By Condo Culture
When you look at a market such as Toronto, the cost of owning a car, in conjunction with the walkability, and the extensive public transit system that Toronto offers, it seems that owning a car is entirely unnecessary. Conversely, in Kitchener-Waterloo, vehicles were a necessity to get to work, run errands, go to the gym, or just to get from Point A to Point B. However, things are changing. Has Kitchener-Waterloo reached a point yet where we can get by without a car, as many Torontonians do? We’ve got the inside scoop.
We all know the LRT is coming. In fact, the Region of Waterloo approved the Light Rail Transit system in 2009. A lot has happened in 9 years - the region has issued $2.4 billion in building permits along the LRT corridor, which runs parallel to both Uptown Waterloo and Downtown Kitchener. Between 2018 and 2020 alone, Waterloo Region expects to issue building permits for 7,300 new condo units and/or apartment units. All of this development will be high-density, transit-oriented and will include retail, commercial and personal services.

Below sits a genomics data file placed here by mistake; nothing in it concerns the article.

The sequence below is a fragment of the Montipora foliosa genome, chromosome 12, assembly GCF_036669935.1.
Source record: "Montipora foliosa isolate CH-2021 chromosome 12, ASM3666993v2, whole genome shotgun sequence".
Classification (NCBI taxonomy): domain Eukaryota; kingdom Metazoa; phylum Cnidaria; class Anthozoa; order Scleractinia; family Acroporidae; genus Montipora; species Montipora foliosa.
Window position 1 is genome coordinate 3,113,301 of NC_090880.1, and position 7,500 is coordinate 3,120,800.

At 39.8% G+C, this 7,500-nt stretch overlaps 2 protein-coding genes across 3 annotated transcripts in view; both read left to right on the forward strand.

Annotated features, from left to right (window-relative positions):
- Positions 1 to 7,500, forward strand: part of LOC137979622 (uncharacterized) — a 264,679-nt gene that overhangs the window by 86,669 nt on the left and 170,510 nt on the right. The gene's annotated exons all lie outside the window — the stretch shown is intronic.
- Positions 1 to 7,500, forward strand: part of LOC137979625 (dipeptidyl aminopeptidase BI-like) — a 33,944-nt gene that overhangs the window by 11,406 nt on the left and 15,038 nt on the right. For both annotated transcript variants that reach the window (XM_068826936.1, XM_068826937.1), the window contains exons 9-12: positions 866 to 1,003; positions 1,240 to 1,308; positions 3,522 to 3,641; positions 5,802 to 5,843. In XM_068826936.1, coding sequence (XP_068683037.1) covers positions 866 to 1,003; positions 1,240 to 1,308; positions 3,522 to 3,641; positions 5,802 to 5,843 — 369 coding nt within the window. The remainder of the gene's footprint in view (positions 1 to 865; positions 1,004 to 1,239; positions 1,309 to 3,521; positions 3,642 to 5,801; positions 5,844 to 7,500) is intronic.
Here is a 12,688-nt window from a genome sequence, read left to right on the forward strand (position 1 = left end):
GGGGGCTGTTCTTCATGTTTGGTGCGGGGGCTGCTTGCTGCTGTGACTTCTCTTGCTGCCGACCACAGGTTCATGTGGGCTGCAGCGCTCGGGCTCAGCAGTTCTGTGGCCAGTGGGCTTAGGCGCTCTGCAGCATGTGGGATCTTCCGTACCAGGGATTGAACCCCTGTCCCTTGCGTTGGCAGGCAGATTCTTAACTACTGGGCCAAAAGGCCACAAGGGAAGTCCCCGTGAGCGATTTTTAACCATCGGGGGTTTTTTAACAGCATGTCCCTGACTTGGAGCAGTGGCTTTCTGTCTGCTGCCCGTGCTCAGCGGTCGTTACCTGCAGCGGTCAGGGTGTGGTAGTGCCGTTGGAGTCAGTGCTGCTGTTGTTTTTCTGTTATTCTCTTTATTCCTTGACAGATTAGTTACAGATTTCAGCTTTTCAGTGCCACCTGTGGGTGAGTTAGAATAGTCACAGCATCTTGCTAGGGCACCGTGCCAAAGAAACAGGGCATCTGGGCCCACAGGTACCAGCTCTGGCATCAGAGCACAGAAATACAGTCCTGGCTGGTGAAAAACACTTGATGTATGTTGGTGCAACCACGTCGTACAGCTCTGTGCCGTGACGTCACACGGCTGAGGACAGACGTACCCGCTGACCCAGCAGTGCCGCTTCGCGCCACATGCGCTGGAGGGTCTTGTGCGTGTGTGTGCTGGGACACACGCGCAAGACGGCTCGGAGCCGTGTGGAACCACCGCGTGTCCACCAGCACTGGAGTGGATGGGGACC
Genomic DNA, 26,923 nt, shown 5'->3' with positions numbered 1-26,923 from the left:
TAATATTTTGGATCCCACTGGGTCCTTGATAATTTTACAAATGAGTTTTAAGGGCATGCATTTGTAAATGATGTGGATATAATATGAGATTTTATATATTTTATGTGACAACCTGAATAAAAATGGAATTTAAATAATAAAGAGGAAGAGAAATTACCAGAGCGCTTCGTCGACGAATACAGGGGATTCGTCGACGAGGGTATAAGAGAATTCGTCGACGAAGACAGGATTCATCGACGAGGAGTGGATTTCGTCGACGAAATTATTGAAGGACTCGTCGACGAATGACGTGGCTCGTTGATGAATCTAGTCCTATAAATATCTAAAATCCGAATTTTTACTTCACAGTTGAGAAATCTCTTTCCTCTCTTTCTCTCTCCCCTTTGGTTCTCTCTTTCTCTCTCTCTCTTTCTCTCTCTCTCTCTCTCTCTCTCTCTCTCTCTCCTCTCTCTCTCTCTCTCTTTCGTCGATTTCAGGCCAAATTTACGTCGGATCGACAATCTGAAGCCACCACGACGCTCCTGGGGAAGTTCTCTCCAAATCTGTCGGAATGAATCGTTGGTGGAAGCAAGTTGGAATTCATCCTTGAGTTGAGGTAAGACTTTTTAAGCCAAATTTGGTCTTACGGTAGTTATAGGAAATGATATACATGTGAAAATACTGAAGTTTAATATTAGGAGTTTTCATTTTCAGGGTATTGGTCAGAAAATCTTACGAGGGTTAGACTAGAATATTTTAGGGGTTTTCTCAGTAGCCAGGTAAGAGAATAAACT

Businesses and retailers are capitalizing on the rising number of core habitants, and that’s good news for those contemplating purchasing a condo in the core. The amenity scene has vastly improved, and both Uptown Waterloo and Downtown Kitchener now have all the necessities within walking distance, or, within a short ride on the LRT.
It’s no coincidence that new condo projects are being planning with fewer and fewer parking spots. Circa 1877 and Garment Street Condos (188 and 307 units, respectively) are the 2 largest condo developments to get approval with less than a 1:1 parking ratio. In other words, many units were sold without the possibility of ever getting a parking spot. Both of these projects also offer a car share service out of their underground parking lots, and both projects set new sell-out records, at 48 hours and 22 minutes, respectively. The market is changing, and Kitchener-Waterloo condo buyers are embracing it.
It used to be that living in KW meant you must also own a vehicle to get around. Today, we’ve got options.